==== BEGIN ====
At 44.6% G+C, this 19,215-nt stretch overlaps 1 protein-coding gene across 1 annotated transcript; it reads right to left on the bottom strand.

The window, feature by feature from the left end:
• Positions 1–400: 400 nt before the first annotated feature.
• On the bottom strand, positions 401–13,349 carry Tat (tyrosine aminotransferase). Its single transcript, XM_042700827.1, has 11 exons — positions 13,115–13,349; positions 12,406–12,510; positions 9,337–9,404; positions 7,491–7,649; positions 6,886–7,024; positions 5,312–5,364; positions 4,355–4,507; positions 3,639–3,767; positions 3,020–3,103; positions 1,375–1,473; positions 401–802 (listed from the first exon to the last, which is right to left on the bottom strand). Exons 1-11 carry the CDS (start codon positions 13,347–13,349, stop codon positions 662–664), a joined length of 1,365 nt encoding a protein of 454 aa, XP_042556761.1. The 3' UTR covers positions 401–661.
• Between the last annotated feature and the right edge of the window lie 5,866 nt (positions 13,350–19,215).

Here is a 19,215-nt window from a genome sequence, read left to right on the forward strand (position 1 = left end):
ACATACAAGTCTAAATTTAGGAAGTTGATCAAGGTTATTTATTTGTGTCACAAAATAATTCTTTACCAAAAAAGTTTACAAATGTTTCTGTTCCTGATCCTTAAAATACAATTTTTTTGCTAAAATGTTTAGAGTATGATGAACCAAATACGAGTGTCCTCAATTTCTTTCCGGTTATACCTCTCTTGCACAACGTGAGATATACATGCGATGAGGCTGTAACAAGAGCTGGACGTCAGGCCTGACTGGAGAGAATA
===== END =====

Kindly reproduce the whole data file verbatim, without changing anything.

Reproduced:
At 44.6% G+C, this 19,215-nt stretch overlaps 1 protein-coding gene across 1 annotated transcript; it reads right to left on the bottom strand.

The window, feature by feature from the left end:
• Positions 1–400: 400 nt before the first annotated feature.
• On the bottom strand, positions 401–13,349 carry Tat (tyrosine aminotransferase). Its single transcript, XM_042700827.1, has 11 exons — positions 13,115–13,349; positions 12,406–12,510; positions 9,337–9,404; positions 7,491–7,649; positions 6,886–7,024; positions 5,312–5,364; positions 4,355–4,507; positions 3,639–3,767; positions 3,020–3,103; positions 1,375–1,473; positions 401–802 (listed from the first exon to the last, which is right to left on the bottom strand). Exons 1-11 carry the CDS (start codon positions 13,347–13,349, stop codon positions 662–664), a joined length of 1,365 nt encoding a protein of 454 aa, XP_042556761.1. The 3' UTR covers positions 401–661.
• Between the last annotated feature and the right edge of the window lie 5,866 nt (positions 13,350–19,215).

Here is a 19,215-nt window from a genome sequence, read left to right on the forward strand (position 1 = left end):
ACATACAAGTCTAAATTTAGGAAGTTGATCAAGGTTATTTATTTGTGTCACAAAATAATTCTTTACCAAAAAAGTTTACAAATGTTTCTGTTCCTGATCCTTAAAATACAATTTTTTTGCTAAAATGTTTAGAGTATGATGAACCAAATACGAGTGTCCTCAATTTCTTTCCGGTTATACCTCTCTTGCACAACGTGAGATATACATGCGATGAGGCTGTAACAAGAGCTGGACGTCAGGCCTGACTGGAGAGAATA